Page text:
Used buys made easy


New vehicles are great, but unlike homes, they begin to depreciate in value the moment they are driven off the lot. Because of that fact, some people prefer to buy used. With a thorough inspection and detailing, used vehicles can be just as nice as new ones on the showroom floor. If the time has come for you to buy a vehicle and you’re focusing on used ones, here are some tips to make your purchase easier.

Determine first what kind of vehicles you are interested in. Are you looking for a truck, SUV or car? What models appeal to you? What features appeal to you? Research and compare vehicles online. Keep in mind that the more popular the vehicle, the harder it will be to find used. Be flexible and consider similar models.

Review your budget. Do you have a lot of cash on hand? Used is a great choice, particularly if you have enough to pay for the vehicle outright. If you can’t afford the whole kit and caboodle, a healthy down payment will make it easier to find a good loan. When it comes to financing, shop around.

Don’t assume the dealership is your best option. It might not offer financing, and even if it does, you might not qualify for it or like the terms. A bank loan might provide you with better rates, especially if you have a good credit rating and a good down payment.

Once you have an idea of what you want and can afford, you can start the shopping. Don’t leave a stone unturned in your search for a used vehicle. Check out all of the possibilities from dealerships to private parties. Browse the classified and dealership ads.

Check bulletin board and online listings. Keep an eye out for sale signs on vehicles. Take a cruise through major dealership and independent car lots. Get a feel for what’s out there before you consider making any offers.

When you have a list of prospects, take the time to check them out. Find out as much as you can about each possibility by obtaining a vehicle history report. This will provide you with an extensive review of the history of the vehicle, such as whether the odometer has been rolled back. Ask for a copy of the service records as well. That way, you can see how well the vehicle has been maintained.

Never buy a vehicle without a few test drives. Bring along someone who knows about vehicles and listen closely as you start up the engine. Go for a drive during the day and see how the vehicle handles. Does it run smoothly? Does it have enough room, in particular headroom and legroom? Does it feel right? You should check out the condition of the interior and exterior as well. Damage there could mean damage in the mechanics.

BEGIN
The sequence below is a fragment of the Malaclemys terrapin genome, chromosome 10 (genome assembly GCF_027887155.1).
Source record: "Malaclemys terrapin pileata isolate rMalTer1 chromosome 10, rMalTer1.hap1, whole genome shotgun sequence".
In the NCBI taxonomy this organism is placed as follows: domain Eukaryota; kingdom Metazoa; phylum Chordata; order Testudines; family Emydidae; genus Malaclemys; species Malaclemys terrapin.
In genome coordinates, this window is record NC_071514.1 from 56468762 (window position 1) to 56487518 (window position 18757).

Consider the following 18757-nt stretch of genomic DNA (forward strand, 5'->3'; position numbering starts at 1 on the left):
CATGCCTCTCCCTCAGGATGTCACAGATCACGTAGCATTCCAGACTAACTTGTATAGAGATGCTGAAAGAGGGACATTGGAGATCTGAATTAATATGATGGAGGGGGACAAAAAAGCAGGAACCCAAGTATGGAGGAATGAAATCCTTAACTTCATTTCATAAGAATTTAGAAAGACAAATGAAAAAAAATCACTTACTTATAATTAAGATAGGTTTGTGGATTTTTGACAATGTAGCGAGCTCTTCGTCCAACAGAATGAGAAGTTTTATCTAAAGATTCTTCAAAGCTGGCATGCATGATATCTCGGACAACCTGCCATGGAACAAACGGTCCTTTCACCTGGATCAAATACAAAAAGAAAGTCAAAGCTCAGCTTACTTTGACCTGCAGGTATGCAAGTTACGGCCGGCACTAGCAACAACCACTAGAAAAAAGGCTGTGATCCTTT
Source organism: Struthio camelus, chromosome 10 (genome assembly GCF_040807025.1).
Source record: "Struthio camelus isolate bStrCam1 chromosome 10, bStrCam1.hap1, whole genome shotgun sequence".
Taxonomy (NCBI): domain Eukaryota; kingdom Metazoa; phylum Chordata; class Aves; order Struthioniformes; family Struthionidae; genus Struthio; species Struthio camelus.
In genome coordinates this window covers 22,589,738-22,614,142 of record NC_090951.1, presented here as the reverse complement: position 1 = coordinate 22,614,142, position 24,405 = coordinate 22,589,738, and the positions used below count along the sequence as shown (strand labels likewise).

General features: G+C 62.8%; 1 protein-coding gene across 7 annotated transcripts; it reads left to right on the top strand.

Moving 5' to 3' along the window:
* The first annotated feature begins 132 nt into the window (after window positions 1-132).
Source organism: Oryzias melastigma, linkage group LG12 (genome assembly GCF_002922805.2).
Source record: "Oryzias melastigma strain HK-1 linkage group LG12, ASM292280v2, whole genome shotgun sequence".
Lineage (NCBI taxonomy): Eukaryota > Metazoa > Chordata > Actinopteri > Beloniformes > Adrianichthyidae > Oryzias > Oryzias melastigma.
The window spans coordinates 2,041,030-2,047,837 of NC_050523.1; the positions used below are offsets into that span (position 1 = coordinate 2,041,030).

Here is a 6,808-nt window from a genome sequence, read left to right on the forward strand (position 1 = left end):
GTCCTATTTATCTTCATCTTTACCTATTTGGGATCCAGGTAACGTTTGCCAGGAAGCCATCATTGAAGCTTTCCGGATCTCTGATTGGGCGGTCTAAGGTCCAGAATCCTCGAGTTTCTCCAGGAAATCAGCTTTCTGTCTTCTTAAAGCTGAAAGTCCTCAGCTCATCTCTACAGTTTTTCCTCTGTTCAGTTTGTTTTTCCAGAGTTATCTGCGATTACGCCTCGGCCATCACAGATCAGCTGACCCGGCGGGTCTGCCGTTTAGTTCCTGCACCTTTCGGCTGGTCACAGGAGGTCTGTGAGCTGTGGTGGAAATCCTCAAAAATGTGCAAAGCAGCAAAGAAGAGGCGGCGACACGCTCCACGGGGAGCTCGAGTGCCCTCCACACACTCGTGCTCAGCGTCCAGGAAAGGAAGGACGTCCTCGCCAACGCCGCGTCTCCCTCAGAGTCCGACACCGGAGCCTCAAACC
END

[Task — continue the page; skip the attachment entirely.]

Should you suspect there are issues, trust your instincts. More than likely, there are problems, and to be certain, you should arrange to have the vehicle inspected by a qualified mechanic. Even if everything seems fine, you might still want to have the vehicle checked out by a mechanic.

If you are really concerned about getting a lemon, you might want to look into purchasing a certified used car. These typically cost more, but they have been thoroughly inspected at the dealership and often come with a warranty.

When you have found a vehicle you like and are ready to make an offer, be prepared to haggle. Make a low offer, somewhere in the ballpark, to show that you are serious. Then get ready to wheel and deal.

Know how much the vehicle is worth and how much you are willing to pay for it, and should you reach either limit, back out. Be patient but firm. Don’t exceed your budget or fall for other pitches like an extended warranty. If the salesperson gets too pushy, walk away. There are other dealerships offering quality selection and service.

Insist on a contract when the price negotiations are done and take the time to review it carefully. Know what you are getting into before you sign on the dotted line. If there is repair work to be done, get it in writing. If you are buying the car outright, make sure you get the title and the previous owners have signed it.

Buying a used vehicle is not a decision to rush into. Take your time, do your homework, and with any luck, there won’t be any surprises.